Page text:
When it comes to geological activity, seismic waves are key to understanding the deep layers of Martian composition. This new research about the activity further adds to the intricacies of our understanding about the Mars as we discover more and more about it while approaching plans to settle on it in the future.
Another recent research by PRL scientists noted that since harsh conditions would have precluded any possible aerobic evolution of life at the martian surface, it is plausible that martian life, should it exist, would have evolved in such a way as to derive energy from more optimum resources. The research abstract further added that iron is one of the most abundant elements present in the martian crust and occurs at about twice the amount present on Earth. Clay minerals contribute to about half the iron found in soils and sediments. On Earth, clay acts as an electron donor as well as an acceptor in the carbon cycles and thereby supports a wide variety of metabolic reactions. “In this context, we consider the potential of Fe/Mg smectites, one of the most widely reported hydrated minerals on Mars, for preservation of macro- and microscopic bio-signatures.”Thus the scientists have been delving deeper to understand the environmental conditions and also explore the possibility of bio signatures and their identification within the Mars 2020 landing site (Jezero Crater) by using the astrobiological payloads on board the Perseverance rover. NASA’s Perseverance Rover has now spent over one Earth year studying the surface at the site and even collecting samples from the Martian surface to be returned to Earth. At the time of this report, the rover had spent over 366 SOLS on Mars and has taken over 2,00,000 raw images. A Martian dayor Sol- is 24 hours and 37 minutes long.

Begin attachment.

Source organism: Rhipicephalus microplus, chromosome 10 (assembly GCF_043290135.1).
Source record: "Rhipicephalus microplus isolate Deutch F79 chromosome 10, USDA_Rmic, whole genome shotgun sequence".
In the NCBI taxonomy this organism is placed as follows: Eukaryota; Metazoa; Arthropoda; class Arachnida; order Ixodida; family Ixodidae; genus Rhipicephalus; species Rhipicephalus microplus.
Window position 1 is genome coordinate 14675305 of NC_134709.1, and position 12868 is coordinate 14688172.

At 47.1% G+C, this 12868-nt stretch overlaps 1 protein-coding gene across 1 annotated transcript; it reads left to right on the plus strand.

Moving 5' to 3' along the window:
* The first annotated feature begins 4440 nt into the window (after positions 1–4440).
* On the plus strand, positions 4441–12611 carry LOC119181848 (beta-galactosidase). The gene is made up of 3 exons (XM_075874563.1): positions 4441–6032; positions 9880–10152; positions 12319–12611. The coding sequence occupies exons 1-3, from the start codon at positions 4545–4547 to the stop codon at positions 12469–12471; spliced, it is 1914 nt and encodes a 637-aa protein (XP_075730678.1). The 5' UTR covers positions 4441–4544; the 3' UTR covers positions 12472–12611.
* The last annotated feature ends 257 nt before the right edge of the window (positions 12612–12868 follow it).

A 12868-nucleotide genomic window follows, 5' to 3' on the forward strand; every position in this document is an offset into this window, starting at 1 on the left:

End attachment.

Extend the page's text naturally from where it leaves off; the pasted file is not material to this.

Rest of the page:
NASA and the ESA are working to plan ways to bring the first samples of Mars rock and broken rock/dust back to Earth for detailed study. The Mars Perseverance rover is the first leg of this international interplanetary relay team. One of its major job is to collect and cache samples on Mars. Two Mars Sample Return missions are planned to follow in Perseverance’s footsteps to the vicinity of Jezero Crater. The first would land near or in Jezero, collect and then launch the sample cache off the Red Planet. The second would capture it in Mars orbit, and then bring it back to Earth safely and securely in the early to mid-2030s. Scientists believe that these first collected and returned samples could answer a key question: did life ever exist on Mars? Only by bringing the samples back can we truly answer the question by using the most sophisticated, state-of-the-art labs, at a time when future generations can study them using techniques yet to be invented.
From a fictional reality to a factual preparation, the journey with Mars has advanced over the past decades and in the year to come there is more that it is going to witness, as huge leap in humans’ space exploration missions.